Teaching Profession

Co-Teaching for Rookies: Classroom Organization and Managing Details

By Christina A. Samuels — August 17, 2015 5 min read
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I have been asking for advice from educators on how to build a strong co-teaching relationship. Last week’s blog entry focused on “big picture” co-teaching ideas that educators should consider as they launch such a partnership.

As promised, the second part of my “co-teaching for rookies” series will focus on the tips and tricks that teachers use to make the classroom run more smoothly on a day-to-day basis.

Before the first day of school, discuss how you will introduce yourselves, says Anne Beninghof, a consultant from Lafayette, Colo. “It is critical that students see both teachers as experts and having equal authority in the classroom. During the first week, be sure to share leading roles as much as possible to establish the paradigm of ‘our’ class. If, instead, the special education teacher spends the first few weeks as a ‘helper,” it can be hard to break out of this pattern. Our students need both of us to be fully utilized!”

Beth Lakretz, the president of Lakretz Creative Support Services in Baldwin, N.Y., offered several pieces of advice in bullet points:


  • Both teachers’ names on the door, introductory letter, and any papers that go home. (For secondary teachers, who may co-teach one period and may teach the same class other periods on their own, list the co-teacher’s name with the period in parentheses so you don’t have to make multiple handouts.)
  • Get some training on the Marilyn Friend and Lynne Cook co-teaching models.
  • Use them on the first day of school.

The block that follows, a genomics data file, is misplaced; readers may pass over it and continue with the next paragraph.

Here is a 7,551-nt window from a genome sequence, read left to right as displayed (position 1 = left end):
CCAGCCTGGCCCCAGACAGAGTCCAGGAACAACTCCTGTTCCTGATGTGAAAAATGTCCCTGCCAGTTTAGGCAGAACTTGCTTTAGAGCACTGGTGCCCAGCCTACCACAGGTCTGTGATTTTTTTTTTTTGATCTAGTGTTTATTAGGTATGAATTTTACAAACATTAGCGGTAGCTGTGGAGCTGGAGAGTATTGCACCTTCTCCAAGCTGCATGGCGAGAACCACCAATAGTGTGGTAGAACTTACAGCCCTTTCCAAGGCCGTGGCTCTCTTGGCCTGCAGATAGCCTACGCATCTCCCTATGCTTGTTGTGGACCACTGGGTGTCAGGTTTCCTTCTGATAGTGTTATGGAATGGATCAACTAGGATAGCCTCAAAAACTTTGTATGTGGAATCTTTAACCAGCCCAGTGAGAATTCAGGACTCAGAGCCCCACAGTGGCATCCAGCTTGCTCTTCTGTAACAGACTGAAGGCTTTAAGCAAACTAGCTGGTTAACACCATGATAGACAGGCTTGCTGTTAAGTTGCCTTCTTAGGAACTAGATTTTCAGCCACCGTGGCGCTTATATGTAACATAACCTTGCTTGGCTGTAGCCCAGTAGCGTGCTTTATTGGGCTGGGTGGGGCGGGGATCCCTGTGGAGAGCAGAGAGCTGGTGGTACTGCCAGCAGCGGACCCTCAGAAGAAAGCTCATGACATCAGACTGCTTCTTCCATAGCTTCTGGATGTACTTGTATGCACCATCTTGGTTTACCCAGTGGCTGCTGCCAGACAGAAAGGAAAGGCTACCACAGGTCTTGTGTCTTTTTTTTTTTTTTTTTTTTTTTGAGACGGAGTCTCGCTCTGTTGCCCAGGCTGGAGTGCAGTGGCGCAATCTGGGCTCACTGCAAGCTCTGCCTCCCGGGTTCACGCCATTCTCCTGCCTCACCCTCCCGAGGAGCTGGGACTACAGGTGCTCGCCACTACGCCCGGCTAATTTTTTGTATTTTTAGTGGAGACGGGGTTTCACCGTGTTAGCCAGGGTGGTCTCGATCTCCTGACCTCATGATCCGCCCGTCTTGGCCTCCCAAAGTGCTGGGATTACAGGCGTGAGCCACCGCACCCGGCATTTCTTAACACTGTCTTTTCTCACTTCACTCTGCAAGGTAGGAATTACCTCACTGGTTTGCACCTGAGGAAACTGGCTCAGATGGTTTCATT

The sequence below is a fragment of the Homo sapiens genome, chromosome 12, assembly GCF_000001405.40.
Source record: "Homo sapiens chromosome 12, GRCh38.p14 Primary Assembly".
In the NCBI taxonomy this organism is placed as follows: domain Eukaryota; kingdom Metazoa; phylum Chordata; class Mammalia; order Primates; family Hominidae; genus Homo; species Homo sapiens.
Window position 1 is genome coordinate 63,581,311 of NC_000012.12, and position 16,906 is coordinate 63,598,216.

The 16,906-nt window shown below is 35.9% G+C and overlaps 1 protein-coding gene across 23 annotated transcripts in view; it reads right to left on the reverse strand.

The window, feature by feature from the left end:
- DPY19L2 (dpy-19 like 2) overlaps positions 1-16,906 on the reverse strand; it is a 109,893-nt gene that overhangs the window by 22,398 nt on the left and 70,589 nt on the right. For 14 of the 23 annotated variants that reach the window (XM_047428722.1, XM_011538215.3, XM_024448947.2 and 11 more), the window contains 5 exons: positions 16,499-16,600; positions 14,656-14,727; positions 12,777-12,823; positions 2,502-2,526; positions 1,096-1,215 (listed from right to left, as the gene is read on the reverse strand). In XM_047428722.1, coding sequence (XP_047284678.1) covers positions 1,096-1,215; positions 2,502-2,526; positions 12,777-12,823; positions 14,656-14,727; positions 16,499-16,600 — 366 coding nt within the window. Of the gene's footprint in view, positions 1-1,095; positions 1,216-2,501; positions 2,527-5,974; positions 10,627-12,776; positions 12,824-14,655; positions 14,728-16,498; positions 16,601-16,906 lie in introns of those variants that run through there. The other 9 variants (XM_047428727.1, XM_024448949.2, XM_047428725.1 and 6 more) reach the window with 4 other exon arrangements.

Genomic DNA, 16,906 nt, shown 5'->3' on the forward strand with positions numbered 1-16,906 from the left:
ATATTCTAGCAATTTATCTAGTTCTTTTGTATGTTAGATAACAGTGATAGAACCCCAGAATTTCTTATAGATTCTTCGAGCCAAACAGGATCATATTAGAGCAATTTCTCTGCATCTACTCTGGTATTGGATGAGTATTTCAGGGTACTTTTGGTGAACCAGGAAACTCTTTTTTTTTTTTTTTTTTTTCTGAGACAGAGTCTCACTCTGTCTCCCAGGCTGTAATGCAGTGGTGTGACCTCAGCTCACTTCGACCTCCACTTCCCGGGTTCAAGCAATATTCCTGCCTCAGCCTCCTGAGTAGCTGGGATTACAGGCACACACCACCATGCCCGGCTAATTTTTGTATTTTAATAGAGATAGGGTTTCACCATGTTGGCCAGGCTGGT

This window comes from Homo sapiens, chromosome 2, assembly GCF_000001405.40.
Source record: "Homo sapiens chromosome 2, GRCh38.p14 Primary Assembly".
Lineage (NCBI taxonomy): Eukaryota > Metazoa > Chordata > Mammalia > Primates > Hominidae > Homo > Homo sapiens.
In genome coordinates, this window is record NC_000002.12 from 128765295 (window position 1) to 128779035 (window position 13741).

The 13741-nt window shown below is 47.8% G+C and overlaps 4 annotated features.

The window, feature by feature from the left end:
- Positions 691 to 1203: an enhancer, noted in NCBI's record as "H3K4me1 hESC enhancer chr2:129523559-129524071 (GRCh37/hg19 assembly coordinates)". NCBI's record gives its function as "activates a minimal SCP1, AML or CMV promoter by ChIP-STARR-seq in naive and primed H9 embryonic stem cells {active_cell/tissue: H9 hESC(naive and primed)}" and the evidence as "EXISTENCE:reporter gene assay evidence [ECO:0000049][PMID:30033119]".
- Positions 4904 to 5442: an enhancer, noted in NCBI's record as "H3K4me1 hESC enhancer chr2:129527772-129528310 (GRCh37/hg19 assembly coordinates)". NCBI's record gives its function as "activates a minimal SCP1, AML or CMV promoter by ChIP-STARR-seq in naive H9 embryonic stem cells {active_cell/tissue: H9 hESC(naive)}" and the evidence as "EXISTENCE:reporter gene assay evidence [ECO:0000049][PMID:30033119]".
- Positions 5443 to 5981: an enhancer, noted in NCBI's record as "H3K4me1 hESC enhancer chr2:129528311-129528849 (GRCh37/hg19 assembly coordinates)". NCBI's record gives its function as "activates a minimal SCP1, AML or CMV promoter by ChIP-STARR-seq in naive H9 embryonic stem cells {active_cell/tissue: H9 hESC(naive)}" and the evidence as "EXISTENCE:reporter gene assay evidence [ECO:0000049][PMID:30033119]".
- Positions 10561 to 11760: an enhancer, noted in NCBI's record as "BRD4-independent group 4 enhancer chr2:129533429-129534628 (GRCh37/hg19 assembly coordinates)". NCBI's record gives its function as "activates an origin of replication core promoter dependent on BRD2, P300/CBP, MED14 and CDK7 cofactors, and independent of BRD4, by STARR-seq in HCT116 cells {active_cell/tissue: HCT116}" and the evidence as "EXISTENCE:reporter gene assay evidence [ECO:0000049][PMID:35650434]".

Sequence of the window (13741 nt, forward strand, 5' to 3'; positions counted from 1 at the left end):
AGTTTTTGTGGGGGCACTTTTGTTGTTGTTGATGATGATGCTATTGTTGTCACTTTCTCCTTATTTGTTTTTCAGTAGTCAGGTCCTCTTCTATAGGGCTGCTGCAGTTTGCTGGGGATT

• Pick one to use on open house with the parents.
  • Create a joint email stamp so parents email both of you and you respond together.
  • If you co-teach full time, conduct all parent-teacher conferences together. Both of you speak to the child’s strengths/weaknesses
  • At the elementary level, if you co-teach part-time, conduct conferences together with the parents of special education students, and pick as many of the parents of the general education students to meet with at the first conference you conduct together. At the next conference, again meet together about special education students, and pick the students you didn’t do together in round one to meet with in round two

Sanna Roling, a retired special educator, says that both teachers must be listed on the student’s schedule and report cards. “Otherwise, students will cause major disruptions all year—"you’re not a teacher...,” which definitely takes time away from education and leaves the students in charge rather than the teachers.”

Other teacher-to-teacher advice from Roling: “On the first day, say ‘we are your teachers’ and ‘you are so lucky to have two teachers which means you have twice the individualized class time help.’ Never say, ‘this is my assistant’ or ‘I will be assisted by...’ or anything like that. Such comments relegate the special educator to a position of tutor.The special educator may spend more time with the special education students; however, it is essential that they are not singled out any more than necessary. Also, given that the teachers do their jobs well, by March of any year the special educator will be spending more time with general education failing students than with the special education students. Why? Because, the purpose of inclusion is to bring our special students up to grade level work.That is accomplished by first ‘holding their hand’ and giving individualized instruction to create understanding. Once understanding begins to happen, extra help is gradually withdrawn as the student’s own self-confidence and drive materialize.”